It’s probably not probably far reaching to assume that most musicians don’t ask for specific adjustments to their music, for instance, “boost the frequency at 200Hz by +1dB.”
They may have a different way of saying it, like asking for the kick to sound more “aggressive.”
It’s up to us as music producers and engineers, to understand what’s meant by the client’s words.
Over time, especially after working with more and more people, you’ll come to realize that a lot of people will use different, albeit similar, terminology, to describe the same frequencies.
For example, if some want to make the song sound more “treble-y,” that means they want a boost in the higher frequency range, like 1000kHz and up. Increasing this frequency range, as the image below shows, will bring more clarity and more “air” to the song.
Low and High frequencies are described in different ways.
The low-frequency range, from 10 to 200 Hz, will frequently be referred to as “Bass-y” or “Big.”
The higher frequency range, from 5 to 20,000kHz, will be referred to as “Treble,” “Meek,” or “Thin.”
Boosting and Cutting
Boosting a frequency, as the name suggests, means we’re increasing the volume of that frequency. The more proper terminology would say we’re increasing the amplitude of that signal, which is more accurate to what’s actually happening.
Cutting a frequency, as the name suggests, means we’re subtracting that frequency range, so it has the effect of lowering the volume, but really, we’re just decreasing the strength of that frequency.
1) Use Subtractive EQ
The term most commonly used when talking about mixing is subtractive EQ.
Essentially, this means that, rather than boosting frequencies in the desired range, you subtract EQs from another part of the track, which in turn, creates the impression of a boost in the desired EQ range.
Taking the example of the Boutique 808, the vast majority of the sonic frequencies will fall between 50hz and 1000khz, and anything after 1000 kHz will typically be subtracted.
This is also called a Low-Pass filter because we’re letting the low frequencies pass, and the high frequencies are being stopped.
We’ll get into Low and High Pass filters in the next step.
In the image you can see below, for instance, you can see that I’ve subtracted all of the frequencies after 1000kHz, which “creates room” so to speak, for other instruments to shine through.
Moreover, how subtractive EQ takes form in the mixing process, is also similar to volume.
So If I want to increase the volume of the kick, I may actually choose to turn down the bass a little bit, or even the snare and other accompanying instruments that typically fall in that same EQ range.
Now, obviously, you can also boost desired frequencies if you want, as I’ve done in the image above, at 100 and 200Hz. From what I understand, subtractive EQ is how most mixing engineers will tell you to approach EQ, although some likely disagree.
From what I’ve read, Subtractive EQ is a way of carving out different sounds and frequencies so everything can shine together, cohesively.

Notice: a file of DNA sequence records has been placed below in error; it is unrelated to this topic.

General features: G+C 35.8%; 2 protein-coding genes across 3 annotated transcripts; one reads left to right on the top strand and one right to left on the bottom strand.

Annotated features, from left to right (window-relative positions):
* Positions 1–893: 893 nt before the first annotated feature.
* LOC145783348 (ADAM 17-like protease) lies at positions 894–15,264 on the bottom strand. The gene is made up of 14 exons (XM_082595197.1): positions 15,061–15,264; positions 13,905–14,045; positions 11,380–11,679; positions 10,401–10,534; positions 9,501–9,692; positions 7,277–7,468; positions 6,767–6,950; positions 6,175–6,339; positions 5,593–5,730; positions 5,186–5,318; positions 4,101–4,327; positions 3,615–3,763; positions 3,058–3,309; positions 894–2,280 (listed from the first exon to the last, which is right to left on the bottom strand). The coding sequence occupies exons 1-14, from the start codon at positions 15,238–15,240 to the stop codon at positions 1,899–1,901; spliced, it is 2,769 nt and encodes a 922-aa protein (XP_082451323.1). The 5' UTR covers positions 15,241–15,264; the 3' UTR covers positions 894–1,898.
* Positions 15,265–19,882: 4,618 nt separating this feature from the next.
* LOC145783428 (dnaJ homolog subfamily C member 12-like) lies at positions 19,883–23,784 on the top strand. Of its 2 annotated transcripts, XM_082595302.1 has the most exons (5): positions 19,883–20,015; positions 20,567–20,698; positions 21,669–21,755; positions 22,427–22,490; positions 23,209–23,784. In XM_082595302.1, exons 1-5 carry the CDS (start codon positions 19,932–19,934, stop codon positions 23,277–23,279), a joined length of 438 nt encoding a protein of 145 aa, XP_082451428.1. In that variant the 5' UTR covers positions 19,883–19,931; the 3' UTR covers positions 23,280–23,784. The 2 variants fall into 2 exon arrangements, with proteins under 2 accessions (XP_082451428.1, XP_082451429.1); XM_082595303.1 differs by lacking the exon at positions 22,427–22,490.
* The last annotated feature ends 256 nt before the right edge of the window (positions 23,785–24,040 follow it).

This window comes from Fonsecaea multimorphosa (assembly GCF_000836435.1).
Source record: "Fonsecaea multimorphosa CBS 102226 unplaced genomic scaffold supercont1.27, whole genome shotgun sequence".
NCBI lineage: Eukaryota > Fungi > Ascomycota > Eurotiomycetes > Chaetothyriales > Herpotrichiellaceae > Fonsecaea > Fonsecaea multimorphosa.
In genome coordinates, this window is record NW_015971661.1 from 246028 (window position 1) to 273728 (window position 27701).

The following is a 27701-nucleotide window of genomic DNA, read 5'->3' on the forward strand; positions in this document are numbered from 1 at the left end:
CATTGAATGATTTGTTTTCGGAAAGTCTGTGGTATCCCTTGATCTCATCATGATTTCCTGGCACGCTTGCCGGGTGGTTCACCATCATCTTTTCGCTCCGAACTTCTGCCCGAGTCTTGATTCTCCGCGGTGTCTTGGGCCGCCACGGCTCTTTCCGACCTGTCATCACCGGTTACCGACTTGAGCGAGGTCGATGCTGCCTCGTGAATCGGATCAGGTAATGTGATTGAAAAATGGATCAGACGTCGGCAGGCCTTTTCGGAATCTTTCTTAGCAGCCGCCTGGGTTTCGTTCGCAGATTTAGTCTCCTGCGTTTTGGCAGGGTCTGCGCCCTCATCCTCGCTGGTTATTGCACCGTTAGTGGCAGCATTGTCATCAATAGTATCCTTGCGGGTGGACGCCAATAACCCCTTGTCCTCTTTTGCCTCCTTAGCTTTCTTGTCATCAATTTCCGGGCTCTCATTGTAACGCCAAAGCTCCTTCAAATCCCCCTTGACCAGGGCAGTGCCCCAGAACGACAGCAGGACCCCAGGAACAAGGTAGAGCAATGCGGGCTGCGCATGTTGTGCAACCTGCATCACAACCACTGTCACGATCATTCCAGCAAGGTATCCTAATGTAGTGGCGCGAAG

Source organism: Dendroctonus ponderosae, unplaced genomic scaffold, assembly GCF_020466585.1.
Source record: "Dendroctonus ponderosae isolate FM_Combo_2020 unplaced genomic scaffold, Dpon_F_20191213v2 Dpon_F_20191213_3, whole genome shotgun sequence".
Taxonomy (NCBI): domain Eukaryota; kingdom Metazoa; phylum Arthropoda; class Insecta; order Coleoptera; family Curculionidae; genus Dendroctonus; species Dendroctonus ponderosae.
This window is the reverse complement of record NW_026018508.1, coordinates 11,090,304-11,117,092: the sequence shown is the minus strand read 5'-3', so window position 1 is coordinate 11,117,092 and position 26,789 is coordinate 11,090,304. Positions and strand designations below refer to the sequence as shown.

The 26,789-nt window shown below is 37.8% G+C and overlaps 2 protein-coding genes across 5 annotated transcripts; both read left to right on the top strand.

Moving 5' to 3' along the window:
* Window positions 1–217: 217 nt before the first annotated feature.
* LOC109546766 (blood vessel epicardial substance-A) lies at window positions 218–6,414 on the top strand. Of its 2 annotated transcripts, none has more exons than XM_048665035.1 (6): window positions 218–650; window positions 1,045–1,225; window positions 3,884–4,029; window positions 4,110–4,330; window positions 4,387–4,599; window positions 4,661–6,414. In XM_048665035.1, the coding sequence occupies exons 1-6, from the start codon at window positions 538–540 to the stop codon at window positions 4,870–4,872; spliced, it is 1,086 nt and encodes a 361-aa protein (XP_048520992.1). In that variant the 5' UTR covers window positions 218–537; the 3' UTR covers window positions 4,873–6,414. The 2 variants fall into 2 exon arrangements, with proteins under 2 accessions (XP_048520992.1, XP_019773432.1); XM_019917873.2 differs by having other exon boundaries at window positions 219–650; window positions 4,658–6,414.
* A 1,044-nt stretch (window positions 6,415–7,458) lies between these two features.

When I first started using EQ, I found that my mixes sounded terrible and muddy, because I was boosting the frequency of every sound I wanted to be amplified, but the end result was a muddied mix in which all of the instruments were competing for the same frequency, or the “sonic space,” so to speak.
Using the example of Jason Newstead, the bassist from Metallica, he said in an interview once that the reason why his bass guitar wasn’t heard on …And Justice For All is that much of his playing directly followed the root notes of the guitar, so there was too much competition for the same frequencies, which causes muddiness.
Instruments will end up competing for the same frequency, and subtractive EQ is a way of remedying this dilemma.
Using another example, a beginner mixer would probably just add the frequencies he wants, like I mentioned I used to do above, with the most common being the bass, especially in hip-hop.
Rather than thinking about what you can “add,” think about what can be eliminated, and how this would bring attention to the more desired frequencies.
Having said all of that, this doesn’t mean that you have to completely avoid adding frequencies, it’s just the order in which you do so. It’s best to employ subtractive EQ first and then additive EQ after.
2) Use Low and High Pass-Filters.
As I briefly mentioned in passing above, setting up low and high pass filters is a great move for adding clarity and allowing your tracks to breathe.
A Low Pass filter, is when you block higher frequencies and allow low frequencies to shine, and a high pass filter is the opposite, to block low frequencies for the sake of emphasizing higher frequencies.
It’s important to note, however, when employing low and high-pass filters, you may eliminate some of the frequencies that are making the music sound authentic and real, so it’s a good idea to listen closely when setting them, and determining whether your low-pass or high-pass is too strong.
Explained in another way, make sure you’re subtracting unneeded frequencies and not frequencies that are actually making small but ultimately important contributions to the way the instrument actually sounds.
In the image you can see below, I’ve set up a high-pass filter, where the lowest frequencies have been eliminated because the instrument in question is the “tinging” sound of a cymbal, which is a fairly high frequency.
To create as much sonic space as possible, it’s not a bad idea to subtract unneeded frequencies from every instrument track, but as I said above, be careful.
3) Use Low-Cut and High-Cut Filters
A low-cut and a high-cut filter, are the same as the high pass and low-pass filters, they’re just explained in a different way.
For example, it’s not a bad idea to add a low-cut to the guitar, which has less low frequencies and than a high-cut to instruments that don’t have a lot of highs, such as the kick and snare.